Page:A Compilation of the Messages and Papers of the Confederacy, Including the Diplomatic Correspondence, 1861-1865, Volume I.djvu/51

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Jefferson Davis.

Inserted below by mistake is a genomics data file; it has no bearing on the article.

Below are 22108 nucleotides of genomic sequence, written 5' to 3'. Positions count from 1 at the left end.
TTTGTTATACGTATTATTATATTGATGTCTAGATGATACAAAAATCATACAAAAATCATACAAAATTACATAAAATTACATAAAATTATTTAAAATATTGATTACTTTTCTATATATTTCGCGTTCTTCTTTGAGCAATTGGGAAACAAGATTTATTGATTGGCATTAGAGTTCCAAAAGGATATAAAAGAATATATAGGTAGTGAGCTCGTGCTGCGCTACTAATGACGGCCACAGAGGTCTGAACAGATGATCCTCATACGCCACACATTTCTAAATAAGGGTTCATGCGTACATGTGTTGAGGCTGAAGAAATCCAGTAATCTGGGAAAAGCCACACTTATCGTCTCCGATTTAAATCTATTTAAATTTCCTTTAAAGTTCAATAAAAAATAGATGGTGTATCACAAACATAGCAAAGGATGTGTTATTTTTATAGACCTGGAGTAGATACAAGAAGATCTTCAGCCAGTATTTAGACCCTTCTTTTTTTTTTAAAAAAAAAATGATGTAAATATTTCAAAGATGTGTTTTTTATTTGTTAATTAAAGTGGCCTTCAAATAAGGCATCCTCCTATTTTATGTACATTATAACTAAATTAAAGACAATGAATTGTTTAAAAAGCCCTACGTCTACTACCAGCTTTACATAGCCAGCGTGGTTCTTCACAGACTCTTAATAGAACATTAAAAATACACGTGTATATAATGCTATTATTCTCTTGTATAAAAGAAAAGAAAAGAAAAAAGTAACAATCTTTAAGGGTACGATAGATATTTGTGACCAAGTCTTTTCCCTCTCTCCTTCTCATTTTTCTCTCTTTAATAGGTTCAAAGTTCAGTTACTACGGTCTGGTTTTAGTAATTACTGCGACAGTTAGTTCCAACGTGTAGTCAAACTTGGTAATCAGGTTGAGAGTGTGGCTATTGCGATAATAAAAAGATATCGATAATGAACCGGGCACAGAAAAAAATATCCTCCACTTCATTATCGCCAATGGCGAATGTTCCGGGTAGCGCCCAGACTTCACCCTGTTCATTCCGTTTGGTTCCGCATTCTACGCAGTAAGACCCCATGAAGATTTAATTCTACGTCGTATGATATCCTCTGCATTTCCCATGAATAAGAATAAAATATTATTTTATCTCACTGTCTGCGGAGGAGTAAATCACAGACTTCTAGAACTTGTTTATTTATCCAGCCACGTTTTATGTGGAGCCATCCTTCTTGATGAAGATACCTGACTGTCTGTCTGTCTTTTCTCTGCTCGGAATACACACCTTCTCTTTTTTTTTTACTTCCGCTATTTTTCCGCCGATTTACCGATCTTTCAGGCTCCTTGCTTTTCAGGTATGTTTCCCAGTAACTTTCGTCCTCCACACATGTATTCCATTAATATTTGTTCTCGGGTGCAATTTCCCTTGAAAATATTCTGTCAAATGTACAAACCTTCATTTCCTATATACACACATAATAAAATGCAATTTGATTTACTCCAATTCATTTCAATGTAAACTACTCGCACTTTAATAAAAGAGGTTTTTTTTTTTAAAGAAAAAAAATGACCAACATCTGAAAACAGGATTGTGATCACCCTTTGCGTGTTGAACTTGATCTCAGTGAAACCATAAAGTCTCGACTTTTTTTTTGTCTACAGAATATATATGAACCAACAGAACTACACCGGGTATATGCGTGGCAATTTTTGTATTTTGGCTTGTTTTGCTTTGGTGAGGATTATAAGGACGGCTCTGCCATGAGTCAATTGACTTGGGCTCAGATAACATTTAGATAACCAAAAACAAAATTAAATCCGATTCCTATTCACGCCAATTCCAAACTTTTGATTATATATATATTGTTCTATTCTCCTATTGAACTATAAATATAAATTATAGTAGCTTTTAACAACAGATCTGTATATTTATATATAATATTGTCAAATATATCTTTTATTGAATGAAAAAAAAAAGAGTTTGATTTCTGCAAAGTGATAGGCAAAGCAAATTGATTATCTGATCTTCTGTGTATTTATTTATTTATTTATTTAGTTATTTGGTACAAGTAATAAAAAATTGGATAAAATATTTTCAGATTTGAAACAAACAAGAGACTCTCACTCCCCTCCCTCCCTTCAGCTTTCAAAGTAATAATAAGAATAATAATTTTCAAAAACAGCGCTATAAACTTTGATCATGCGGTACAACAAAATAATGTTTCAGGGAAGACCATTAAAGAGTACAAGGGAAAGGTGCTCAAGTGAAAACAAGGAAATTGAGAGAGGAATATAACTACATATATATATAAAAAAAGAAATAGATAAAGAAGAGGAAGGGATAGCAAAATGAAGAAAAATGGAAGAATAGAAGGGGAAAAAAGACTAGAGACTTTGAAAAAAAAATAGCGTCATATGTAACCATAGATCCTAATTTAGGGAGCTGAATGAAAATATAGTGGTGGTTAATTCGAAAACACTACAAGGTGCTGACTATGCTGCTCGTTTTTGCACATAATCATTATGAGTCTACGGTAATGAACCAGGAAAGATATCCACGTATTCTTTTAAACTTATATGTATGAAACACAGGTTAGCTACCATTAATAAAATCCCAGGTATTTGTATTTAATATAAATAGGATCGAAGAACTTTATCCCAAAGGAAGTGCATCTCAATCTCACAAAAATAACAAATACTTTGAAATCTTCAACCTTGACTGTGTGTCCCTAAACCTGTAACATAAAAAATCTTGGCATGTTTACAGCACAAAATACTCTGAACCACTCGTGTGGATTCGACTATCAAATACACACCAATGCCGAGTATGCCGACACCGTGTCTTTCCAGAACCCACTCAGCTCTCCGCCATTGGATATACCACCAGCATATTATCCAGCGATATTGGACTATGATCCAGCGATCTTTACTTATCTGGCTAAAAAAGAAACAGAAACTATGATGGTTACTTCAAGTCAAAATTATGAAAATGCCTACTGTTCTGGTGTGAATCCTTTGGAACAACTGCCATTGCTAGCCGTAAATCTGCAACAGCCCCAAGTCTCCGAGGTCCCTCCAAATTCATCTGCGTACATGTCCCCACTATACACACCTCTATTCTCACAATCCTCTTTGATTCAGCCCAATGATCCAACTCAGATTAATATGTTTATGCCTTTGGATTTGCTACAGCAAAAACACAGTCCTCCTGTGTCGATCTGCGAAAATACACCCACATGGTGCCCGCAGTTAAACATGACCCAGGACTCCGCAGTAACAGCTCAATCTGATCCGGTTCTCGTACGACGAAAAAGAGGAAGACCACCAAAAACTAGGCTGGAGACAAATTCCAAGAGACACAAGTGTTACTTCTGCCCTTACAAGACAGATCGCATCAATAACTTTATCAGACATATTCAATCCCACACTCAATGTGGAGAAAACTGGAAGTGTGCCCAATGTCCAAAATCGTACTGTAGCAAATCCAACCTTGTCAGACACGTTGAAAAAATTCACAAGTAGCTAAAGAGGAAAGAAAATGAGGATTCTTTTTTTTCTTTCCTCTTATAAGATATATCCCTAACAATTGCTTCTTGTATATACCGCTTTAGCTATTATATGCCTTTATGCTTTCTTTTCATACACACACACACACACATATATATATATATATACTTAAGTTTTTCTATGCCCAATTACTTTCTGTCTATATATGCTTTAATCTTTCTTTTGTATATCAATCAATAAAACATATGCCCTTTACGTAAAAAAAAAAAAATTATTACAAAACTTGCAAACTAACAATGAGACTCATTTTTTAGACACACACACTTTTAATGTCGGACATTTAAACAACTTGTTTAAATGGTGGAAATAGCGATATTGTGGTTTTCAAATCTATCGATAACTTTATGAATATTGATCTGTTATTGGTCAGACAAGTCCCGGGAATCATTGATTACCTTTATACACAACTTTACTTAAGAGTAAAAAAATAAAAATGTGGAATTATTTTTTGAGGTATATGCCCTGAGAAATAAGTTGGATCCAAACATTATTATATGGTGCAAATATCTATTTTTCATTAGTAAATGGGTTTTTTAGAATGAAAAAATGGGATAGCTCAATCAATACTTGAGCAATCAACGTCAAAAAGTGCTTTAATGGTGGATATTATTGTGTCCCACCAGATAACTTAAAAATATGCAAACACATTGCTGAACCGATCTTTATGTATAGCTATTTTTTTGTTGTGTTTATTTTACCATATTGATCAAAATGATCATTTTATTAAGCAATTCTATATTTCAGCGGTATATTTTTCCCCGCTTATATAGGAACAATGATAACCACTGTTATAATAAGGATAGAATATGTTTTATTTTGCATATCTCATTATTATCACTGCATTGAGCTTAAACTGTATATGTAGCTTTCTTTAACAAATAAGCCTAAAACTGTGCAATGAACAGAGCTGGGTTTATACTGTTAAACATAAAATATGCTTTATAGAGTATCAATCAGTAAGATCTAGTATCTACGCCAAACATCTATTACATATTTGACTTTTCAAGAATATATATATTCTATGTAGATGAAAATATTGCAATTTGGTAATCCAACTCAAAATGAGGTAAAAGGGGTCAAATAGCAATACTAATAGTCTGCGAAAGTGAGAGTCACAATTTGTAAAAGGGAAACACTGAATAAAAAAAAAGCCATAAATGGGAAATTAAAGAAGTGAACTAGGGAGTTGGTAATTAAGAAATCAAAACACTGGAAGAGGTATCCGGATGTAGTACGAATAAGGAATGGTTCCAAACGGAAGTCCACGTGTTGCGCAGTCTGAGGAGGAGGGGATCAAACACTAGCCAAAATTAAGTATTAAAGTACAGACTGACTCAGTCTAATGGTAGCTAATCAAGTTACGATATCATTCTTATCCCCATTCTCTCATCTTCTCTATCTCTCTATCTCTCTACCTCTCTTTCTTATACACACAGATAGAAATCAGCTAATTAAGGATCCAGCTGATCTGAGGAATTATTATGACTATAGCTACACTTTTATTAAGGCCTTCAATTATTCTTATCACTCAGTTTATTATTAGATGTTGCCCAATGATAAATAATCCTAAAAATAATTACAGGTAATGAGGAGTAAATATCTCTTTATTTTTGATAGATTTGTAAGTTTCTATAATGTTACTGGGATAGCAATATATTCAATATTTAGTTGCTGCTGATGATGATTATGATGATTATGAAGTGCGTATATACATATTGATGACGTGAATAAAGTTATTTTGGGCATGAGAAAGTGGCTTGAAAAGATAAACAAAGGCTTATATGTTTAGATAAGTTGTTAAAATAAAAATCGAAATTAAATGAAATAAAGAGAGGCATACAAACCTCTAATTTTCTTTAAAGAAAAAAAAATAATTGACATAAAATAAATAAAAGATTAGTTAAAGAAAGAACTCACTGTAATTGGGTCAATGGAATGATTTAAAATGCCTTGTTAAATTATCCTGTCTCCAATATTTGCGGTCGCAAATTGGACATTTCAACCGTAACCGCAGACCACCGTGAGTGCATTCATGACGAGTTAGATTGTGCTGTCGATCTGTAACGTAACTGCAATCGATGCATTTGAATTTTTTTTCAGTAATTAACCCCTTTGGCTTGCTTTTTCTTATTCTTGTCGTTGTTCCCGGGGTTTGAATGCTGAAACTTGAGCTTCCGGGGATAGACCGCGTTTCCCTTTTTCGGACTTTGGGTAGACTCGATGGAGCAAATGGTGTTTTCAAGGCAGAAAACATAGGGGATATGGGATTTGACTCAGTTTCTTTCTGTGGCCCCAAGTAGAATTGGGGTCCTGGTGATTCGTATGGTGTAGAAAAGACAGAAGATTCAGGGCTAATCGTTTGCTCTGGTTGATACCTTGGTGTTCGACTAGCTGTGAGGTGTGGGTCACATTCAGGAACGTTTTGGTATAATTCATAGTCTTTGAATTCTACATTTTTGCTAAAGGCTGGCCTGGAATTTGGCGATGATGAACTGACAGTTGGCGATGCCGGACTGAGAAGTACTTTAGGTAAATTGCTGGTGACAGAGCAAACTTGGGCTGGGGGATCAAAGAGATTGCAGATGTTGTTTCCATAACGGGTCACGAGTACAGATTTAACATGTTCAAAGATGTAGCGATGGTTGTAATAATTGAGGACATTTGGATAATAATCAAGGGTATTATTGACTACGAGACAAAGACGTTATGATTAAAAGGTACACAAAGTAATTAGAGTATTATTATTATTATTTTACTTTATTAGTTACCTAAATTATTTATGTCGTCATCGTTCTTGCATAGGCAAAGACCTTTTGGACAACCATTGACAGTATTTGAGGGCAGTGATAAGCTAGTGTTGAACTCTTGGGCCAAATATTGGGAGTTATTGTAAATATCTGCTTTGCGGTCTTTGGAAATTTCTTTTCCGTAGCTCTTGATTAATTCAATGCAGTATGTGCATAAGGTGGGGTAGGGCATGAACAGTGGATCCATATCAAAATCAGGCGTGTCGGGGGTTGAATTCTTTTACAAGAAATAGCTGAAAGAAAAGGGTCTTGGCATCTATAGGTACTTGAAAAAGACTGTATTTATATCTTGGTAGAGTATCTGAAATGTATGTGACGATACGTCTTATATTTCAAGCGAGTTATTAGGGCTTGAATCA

War followed, and was prolonged for four years, during which time Mr. Davis was continued as President. In November, 1861, an election was held under the permanent Constitution, and he was chosen President, without opposition, for six years. The first Congress under the permanent government met in Richmond on February 18, 1862, and he was inaugurated on the 22d of that month. The Confederate army in Virginia under General Lee surrendered April 9, 1865, and soon after the war ended. Mr. Davis left Richmond on Sunday night, April 2, and went to Danville, Va., and from there to Charlotte, N. C., where he remained until the 26th of April, when he left with a small force of cavalry as an escort. He reached the Savannah River and crossed it May 4, and went to Washington, Ga., where he remained a few days. In his work, the "Rise and Fall of the Confederate Government," Mr. Davis says: "When I left Washington, Ga., with the small party which has been enumerated, my object was to go to the south far enough to pass below the points reported to be occupied by Federal troops, and then turn to the west, cross the Chattahoochie, and then go on to meet the forces still supposed to be in the field in Alabama. If, as now seemed probable, there should be no prospect of a successful resistance east of the Mississippi, I intended then to cross to the Trans-Mississippi Department, where I believed Gens. E. K. Smith and Magruder would continue to uphold our cause." On May 10 he was captured by Federal cavalry, and, with members of his family, his wife and several small children, one an infant, who were traveling with him, was carried to Macon, Ga., and from there to Hampton Roads. He was then removed to Fortress Monroe, and incarcerated in a cell, his wife and family being returned to Savannah, Ga. In mentioning his imprisonment at Fortress Monroe, in his work to which reference has just been made, he says: "Bitter tears have been shed by the gentle, and stern reproaches have been made by the magnanimous, on account of the needless torture to which I was subjected, and the heavy fetters riveted upon me, while in a stone casemate and surrounded by a strong guard; but all these were less excruciating than the mental agony my captors were able to inflict. It was long before I was permitted to hear from my wife. and children, and this and things like this was the power which education added to cruelty; but I do not propose now and here to enter upon the